But that afternoon, safe and sound down in the valley, the storms did arrive, engulfing the summits, and by about 2 or 3 pm brought rain and lightening to the high peaks. Who knows if we would have been fast enough to get up and over before it hit? In the end, I think it would have been a gamble I would prefer to avoid. We'll be back.


The Office de Haute Montagne, Chamonix.


On evening, driving back to Les Houches from Chamonix the sunset on the peaks was too beautiful to miss. This photo was taken from Les Gaillands.


The same sunset as above.


We had heard for years that climbing from the Wiwanni hut was not to be missed. With an extra day on our hands, and conveniently returning from Zermatt to France, we decided to check it out. It is a bit of an outing to hike up, do a route, and walk back down again in one day, but the weather was perfect and, well, so what!

Wiwannihorn is the peak and the sign points to the hut, almost on the skyline.


Guardian goats of the Wiwanni. The Rhone valley below.


The Wiwannihorn and hut. Rumor had it that the route to do was the Steinadlerroute, one of the longest on the peak, but not too hard.


Here, Kathy climbs perhaps the best pitch on the route. Unfortunately, the next pitch has quite recently increased in difficulty significantly, as a large piece of it fell off. Lucky for us, new bolts had just been placed (we could still see the little piles of rock dust from their drilling) to protect the "new" section, which goes at about 5c or 6a. It is too bad, as this more difficult bit disrupts the homogeneity of the previous version of the climb.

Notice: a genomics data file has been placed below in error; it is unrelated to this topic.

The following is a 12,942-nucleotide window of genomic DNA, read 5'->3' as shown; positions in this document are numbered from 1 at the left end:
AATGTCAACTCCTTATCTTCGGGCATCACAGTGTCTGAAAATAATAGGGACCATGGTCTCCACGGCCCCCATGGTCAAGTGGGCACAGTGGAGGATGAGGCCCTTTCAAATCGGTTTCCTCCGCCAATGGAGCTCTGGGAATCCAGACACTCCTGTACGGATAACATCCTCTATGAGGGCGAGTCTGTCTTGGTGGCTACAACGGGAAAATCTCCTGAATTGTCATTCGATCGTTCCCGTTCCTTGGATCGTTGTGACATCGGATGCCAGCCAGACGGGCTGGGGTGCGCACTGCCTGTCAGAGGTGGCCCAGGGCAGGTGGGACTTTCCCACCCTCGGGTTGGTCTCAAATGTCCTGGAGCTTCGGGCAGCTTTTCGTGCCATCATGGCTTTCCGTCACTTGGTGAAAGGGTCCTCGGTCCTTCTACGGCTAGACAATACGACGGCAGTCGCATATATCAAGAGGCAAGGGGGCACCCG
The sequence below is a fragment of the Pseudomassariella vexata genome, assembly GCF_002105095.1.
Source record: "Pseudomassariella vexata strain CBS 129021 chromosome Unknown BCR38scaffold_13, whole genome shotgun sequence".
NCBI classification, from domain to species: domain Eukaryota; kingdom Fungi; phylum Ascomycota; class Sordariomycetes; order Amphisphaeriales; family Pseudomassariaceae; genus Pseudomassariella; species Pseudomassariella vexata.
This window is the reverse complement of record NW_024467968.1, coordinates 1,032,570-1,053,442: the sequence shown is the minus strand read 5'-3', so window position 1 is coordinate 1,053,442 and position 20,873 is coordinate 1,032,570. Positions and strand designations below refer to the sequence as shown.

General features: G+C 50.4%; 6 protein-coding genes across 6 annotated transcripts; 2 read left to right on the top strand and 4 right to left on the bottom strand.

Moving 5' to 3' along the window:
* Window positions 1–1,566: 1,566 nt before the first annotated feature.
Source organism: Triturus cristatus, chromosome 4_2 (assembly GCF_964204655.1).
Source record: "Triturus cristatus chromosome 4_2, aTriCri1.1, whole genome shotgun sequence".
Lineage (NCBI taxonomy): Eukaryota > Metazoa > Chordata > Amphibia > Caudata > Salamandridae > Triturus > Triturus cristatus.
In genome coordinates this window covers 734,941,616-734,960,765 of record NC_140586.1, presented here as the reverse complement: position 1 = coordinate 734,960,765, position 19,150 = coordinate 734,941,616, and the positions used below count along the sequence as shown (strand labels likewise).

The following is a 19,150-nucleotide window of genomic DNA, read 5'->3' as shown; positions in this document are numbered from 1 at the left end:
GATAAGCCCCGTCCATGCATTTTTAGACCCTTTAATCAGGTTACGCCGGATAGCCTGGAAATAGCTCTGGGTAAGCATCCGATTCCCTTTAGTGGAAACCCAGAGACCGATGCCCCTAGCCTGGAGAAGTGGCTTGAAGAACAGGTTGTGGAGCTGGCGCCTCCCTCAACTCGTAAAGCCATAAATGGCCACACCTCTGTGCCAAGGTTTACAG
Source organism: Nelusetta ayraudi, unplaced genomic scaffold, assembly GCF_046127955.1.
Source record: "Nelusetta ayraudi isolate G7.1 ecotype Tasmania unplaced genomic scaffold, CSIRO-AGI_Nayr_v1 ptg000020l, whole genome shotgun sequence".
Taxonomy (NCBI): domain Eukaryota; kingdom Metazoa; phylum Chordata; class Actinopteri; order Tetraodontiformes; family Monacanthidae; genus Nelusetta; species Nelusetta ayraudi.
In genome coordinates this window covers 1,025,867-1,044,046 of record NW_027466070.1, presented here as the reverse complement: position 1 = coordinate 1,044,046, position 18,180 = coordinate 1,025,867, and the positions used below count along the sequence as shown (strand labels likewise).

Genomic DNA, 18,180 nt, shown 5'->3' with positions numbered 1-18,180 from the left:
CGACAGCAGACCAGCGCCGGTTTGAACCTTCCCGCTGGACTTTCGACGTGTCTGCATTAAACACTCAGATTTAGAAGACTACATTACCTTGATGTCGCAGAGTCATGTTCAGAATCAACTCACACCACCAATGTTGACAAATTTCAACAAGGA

On the easy final summit ridge, very scenic.


Hiking down in the afternoon. Behind is the Michabel group between the Mattertal on the right and the Saastal on the left.


Spending the day in Annecy with our friends Heather, Ramsay and Jasper.


Kathy (looking skeptical) and Ramsay.




Our search for something new and different occasionally takes us into the Aravis. Here, we visit for the first time a fine climbing area called La Rosiere. Fun, nicely bolted limestone slabs.


The last pitch of Solstice d'Èté.


And another new area for us, the Pilier de Boderan. This route we did with our friend Ramsay. The climb more or less follows the buttress facing us in about five pitches.


Ramsay climbing on one of the middle pitches.


Hiking down from the Borderan, Mont Blanc in the background.


On the descent from the Borderan.


And another adventure, this one in Switzerland. On our way to IKEA (shopping for a new armoire) we stopped in Yvorne for a bit of sport climbing.

The climbing itself was not so photogenic, but the vineyards and the town certainly were. "Do you mind if I stop to get a couple photos?"


Vineyards near Yvorne.


We had made a date with our friends Jasper (in the buggy), Ramsay (pulling it) and Heather (out front). What to do? Kathy had a great idea of riding bikes up the Val Ferret, just on the Italian side of Mont Blanc.


Mark experiments with the macro functions of his camera.


Larch needles turning golden in the autumn weather.


Larch and granite.


On a day off Kathy hiked up to La Jonction, the prow of rock that splits the Glacier de Bossons and the Glacier de Taconnaz on the north side of Mont Blanc.


Looking up the Bossons Glacier towards Mont Blanc du Tacul and Mont Maudit.


And on another day off, Kathy takes another solo hike, this one on the other side of the valley, up to the Tête de Bel Lachat. Here, we are looking across the valley to the Chamonix Aiguilles.


Meadows near the Col de Bel Lachat.


And more views across to Mont Blanc and the Bossons and Taconnaz glaciers.


Back down in the woods below the Aiguillette des Houches.